Na

Note: Figures exceed 100% due to multiple responses. NA = No answer.

Note: Figures exceed 100% due to multiple responses. NA = No answer.

Belch: Advertising and I IV. Objectives and I 7. Establishing Objectives I I © The McGraw-Hill

Promotion, Sixth Edition Budgeting for Integrated and Budgeting for the Companies, 2003

Marketing Promotional Program Communications Programs cific objectives in mind, and setting objectives without regard to how much money is available makes no sense. For example, a company may wish to create awareness among X percent of its target market. A minimal budget amount will be required to accomplish this goal, and the firm must be willing to spend this amount.

The objective and task method of budget setting uses a buildup approach consisting of three steps: (1) defining the communications objectives to be accomplished, (2) determining the specific strategies and tasks needed to attain them, and (3) estimating the costs associated with performance of these strategies and tasks. The total budget is based on the accumulation of these costs.

Implementing the objective and task approach is somewhat more involved. The manager must monitor this process throughout and change strategies depending on how well objectives are attained. As shown in Figure 7-18, this process involves several steps:

1. Isolate objectives. When the promotional planning model is presented, a company will have two sets of objectives to accomplish—the marketing objectives for the product and the communications objectives. After the former are established, the task involves determining what specific communications objectives will be designed to accomplish these goals. Communications objectives must be specific, attainable, and measurable, as well as time limited.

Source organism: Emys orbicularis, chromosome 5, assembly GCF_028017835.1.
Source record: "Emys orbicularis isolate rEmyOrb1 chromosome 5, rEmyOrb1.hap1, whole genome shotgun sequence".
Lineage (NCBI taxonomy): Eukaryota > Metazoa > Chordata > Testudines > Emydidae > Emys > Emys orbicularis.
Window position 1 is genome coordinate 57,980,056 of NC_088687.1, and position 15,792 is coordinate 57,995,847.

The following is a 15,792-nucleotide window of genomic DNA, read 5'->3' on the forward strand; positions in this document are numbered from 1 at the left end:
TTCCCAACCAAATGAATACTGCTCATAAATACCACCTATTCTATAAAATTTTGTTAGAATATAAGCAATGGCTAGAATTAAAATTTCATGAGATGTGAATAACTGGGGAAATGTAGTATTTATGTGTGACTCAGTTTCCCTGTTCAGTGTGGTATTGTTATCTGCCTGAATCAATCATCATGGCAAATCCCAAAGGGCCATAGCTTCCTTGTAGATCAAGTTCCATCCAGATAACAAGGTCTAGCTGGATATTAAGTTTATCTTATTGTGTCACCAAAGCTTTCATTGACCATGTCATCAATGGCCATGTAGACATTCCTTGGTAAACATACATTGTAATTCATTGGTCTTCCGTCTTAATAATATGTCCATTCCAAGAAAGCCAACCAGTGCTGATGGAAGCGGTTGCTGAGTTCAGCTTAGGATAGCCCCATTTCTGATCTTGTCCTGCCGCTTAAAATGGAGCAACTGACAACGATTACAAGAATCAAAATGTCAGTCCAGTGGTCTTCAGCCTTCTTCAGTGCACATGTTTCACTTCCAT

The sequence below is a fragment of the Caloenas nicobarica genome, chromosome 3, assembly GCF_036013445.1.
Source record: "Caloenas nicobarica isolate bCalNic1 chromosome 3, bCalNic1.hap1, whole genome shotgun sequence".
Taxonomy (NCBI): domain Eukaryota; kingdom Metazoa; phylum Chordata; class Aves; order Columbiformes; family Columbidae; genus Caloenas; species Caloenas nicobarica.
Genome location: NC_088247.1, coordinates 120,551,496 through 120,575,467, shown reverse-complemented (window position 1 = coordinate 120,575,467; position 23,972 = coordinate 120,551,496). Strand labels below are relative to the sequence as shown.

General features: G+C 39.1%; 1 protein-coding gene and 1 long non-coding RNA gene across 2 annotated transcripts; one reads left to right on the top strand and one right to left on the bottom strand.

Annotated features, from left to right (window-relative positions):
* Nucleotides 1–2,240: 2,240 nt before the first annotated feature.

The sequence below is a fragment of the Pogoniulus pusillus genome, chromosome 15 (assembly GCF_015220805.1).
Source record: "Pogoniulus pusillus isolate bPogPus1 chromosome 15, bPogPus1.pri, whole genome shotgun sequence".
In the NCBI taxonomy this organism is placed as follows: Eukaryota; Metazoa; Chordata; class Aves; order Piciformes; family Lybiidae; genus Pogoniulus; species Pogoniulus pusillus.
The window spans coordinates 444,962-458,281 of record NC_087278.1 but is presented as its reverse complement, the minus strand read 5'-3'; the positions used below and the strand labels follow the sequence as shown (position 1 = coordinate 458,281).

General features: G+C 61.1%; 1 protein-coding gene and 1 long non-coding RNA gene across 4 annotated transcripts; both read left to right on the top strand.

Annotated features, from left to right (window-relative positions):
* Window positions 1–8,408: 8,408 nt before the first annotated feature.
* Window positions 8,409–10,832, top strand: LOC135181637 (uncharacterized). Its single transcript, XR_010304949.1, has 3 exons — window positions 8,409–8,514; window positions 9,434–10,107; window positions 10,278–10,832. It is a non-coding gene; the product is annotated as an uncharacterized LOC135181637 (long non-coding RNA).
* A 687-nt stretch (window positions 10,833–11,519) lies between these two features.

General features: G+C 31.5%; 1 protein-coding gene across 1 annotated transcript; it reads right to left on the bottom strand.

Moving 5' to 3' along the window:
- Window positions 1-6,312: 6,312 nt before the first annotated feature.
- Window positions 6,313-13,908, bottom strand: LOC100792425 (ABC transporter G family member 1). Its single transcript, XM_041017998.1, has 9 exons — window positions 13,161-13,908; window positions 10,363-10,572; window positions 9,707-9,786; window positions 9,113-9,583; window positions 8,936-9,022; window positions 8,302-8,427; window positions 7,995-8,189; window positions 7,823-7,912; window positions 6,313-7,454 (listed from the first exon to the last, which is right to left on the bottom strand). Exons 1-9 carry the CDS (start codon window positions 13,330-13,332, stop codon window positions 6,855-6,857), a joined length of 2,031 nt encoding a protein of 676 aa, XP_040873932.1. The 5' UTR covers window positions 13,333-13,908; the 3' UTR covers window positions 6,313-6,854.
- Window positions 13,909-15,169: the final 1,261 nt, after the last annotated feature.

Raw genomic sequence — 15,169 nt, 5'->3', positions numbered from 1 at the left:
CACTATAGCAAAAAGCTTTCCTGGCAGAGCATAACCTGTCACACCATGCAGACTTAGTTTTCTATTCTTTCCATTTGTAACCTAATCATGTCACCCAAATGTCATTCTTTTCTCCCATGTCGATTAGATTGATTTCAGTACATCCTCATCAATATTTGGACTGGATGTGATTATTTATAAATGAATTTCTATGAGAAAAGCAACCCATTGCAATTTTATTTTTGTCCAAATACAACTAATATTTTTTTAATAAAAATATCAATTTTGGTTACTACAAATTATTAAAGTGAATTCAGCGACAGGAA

2. Determine tasks required. A number of elements are involved in the strategic plan designed to attain the objectives established. (These strategies constitute the remaining chapters in this text.) These tasks may include advertising in various media, sales promotions, and/or other elements of the promotional mix, each with its own role to perform.

3. Estimate required expenditures. Buildup analysis requires determining the estimated costs associated with the tasks developed in the previous step. For example, it involves costs for developing awareness through advertising, trial through sampling, and so forth.

4. Monitor. As you will see in Chapter 19 on measuring effectiveness, there are ways to determine how well one is attaining established objectives. Performance should be monitored and evaluated in light of the budget appropriated.

5. Reevaluate objectives. Once specific objectives have been attained, monies may be better spent on new goals. Thus, if one has achieved the level of consumer awareness sought, the budget should be altered to stress a higher-order objective such as evaluation or trial.

The major advantage of the objective and task method is that the budget is driven by the objectives to be attained. The managers closest to the marketing effort will have specific strategies and input into the budget-setting process.

The Objective And Task Method

Figure 7-18 The objective and task method

Estimate costs associated with tasks

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